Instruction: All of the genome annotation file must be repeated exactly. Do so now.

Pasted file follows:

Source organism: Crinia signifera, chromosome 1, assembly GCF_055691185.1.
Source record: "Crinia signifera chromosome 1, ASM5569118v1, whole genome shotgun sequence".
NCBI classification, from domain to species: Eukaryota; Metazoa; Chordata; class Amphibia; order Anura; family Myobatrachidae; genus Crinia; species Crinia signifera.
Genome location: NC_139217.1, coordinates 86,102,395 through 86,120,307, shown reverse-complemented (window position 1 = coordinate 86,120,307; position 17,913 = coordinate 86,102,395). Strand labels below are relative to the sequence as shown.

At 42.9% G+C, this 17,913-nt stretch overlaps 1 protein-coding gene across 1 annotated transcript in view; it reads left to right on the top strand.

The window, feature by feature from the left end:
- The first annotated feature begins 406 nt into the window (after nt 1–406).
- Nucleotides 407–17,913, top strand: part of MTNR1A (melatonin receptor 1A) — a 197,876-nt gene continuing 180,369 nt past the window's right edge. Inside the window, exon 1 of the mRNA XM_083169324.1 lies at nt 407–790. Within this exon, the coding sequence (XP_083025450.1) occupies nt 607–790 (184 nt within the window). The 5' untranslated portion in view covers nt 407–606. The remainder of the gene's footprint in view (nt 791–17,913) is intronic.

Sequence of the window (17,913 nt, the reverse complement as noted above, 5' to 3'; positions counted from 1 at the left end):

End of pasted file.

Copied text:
Source organism: Crinia signifera, chromosome 1, assembly GCF_055691185.1.
Source record: "Crinia signifera chromosome 1, ASM5569118v1, whole genome shotgun sequence".
NCBI classification, from domain to species: Eukaryota; Metazoa; Chordata; class Amphibia; order Anura; family Myobatrachidae; genus Crinia; species Crinia signifera.
Genome location: NC_139217.1, coordinates 86,102,395 through 86,120,307, shown reverse-complemented (window position 1 = coordinate 86,120,307; position 17,913 = coordinate 86,102,395). Strand labels below are relative to the sequence as shown.

At 42.9% G+C, this 17,913-nt stretch overlaps 1 protein-coding gene across 1 annotated transcript in view; it reads left to right on the top strand.

The window, feature by feature from the left end:
- The first annotated feature begins 406 nt into the window (after nt 1–406).
- Nucleotides 407–17,913, top strand: part of MTNR1A (melatonin receptor 1A) — a 197,876-nt gene continuing 180,369 nt past the window's right edge. Inside the window, exon 1 of the mRNA XM_083169324.1 lies at nt 407–790. Within this exon, the coding sequence (XP_083025450.1) occupies nt 607–790 (184 nt within the window). The 5' untranslated portion in view covers nt 407–606. The remainder of the gene's footprint in view (nt 791–17,913) is intronic.

Sequence of the window (17,913 nt, the reverse complement as noted above, 5' to 3'; positions counted from 1 at the left end):